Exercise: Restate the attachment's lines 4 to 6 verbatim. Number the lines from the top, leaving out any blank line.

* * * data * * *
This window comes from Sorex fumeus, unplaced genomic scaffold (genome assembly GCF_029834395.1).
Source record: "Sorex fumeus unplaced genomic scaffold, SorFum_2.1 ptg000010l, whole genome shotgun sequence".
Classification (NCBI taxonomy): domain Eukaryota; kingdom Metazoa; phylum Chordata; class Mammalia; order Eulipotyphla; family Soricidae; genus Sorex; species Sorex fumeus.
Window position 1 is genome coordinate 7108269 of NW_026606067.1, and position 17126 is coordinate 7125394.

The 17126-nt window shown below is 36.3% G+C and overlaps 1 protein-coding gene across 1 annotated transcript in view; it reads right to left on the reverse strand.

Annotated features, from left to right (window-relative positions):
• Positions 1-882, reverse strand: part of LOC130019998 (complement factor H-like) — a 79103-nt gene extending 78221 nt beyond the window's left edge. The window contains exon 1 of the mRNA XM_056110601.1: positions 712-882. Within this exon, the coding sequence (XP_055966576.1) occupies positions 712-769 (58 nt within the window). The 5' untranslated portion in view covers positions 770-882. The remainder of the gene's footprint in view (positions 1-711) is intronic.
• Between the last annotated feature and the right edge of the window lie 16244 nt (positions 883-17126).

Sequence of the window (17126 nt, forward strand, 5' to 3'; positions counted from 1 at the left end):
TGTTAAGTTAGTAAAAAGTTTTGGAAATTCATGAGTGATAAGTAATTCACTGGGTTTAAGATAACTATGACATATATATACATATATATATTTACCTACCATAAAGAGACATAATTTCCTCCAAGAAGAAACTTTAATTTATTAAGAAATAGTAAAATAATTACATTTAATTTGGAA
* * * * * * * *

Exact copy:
Window position 1 is genome coordinate 7108269 of NW_026606067.1, and position 17126 is coordinate 7125394.

The 17126-nt window shown below is 36.3% G+C and overlaps 1 protein-coding gene across 1 annotated transcript in view; it reads right to left on the reverse strand.

Annotated features, from left to right (window-relative positions):